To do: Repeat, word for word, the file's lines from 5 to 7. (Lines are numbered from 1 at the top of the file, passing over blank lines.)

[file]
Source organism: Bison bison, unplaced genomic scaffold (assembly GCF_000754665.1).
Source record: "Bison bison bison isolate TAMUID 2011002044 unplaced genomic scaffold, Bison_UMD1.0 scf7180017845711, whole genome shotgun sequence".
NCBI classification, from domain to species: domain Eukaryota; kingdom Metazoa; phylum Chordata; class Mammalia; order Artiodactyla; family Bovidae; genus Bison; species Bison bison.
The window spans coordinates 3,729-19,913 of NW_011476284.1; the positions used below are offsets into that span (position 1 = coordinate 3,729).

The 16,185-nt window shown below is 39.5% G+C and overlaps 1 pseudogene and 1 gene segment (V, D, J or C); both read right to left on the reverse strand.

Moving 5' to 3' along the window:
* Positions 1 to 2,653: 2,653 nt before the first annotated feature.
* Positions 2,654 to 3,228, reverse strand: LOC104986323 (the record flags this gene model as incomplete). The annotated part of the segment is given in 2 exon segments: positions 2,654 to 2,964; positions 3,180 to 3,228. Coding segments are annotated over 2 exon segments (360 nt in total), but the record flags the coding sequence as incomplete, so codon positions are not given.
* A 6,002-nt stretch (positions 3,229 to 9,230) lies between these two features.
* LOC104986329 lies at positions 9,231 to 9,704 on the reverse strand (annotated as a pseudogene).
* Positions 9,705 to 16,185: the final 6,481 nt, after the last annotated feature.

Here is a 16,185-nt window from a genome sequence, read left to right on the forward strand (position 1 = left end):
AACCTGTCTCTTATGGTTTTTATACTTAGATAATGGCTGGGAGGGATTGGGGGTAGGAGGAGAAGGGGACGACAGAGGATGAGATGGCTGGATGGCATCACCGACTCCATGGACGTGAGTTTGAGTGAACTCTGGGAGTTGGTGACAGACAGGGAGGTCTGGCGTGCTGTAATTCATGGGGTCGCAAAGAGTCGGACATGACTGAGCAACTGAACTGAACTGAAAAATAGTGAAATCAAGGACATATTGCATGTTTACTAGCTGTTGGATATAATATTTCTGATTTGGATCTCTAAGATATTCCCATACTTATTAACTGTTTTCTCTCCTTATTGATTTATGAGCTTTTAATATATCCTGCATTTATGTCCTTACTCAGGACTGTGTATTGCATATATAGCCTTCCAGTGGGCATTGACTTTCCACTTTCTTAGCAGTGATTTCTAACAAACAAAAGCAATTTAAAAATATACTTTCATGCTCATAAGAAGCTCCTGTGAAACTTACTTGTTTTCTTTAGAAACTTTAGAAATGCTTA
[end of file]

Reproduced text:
The 16,185-nt window shown below is 39.5% G+C and overlaps 1 pseudogene and 1 gene segment (V, D, J or C); both read right to left on the reverse strand.

Moving 5' to 3' along the window:
* Positions 1 to 2,653: 2,653 nt before the first annotated feature.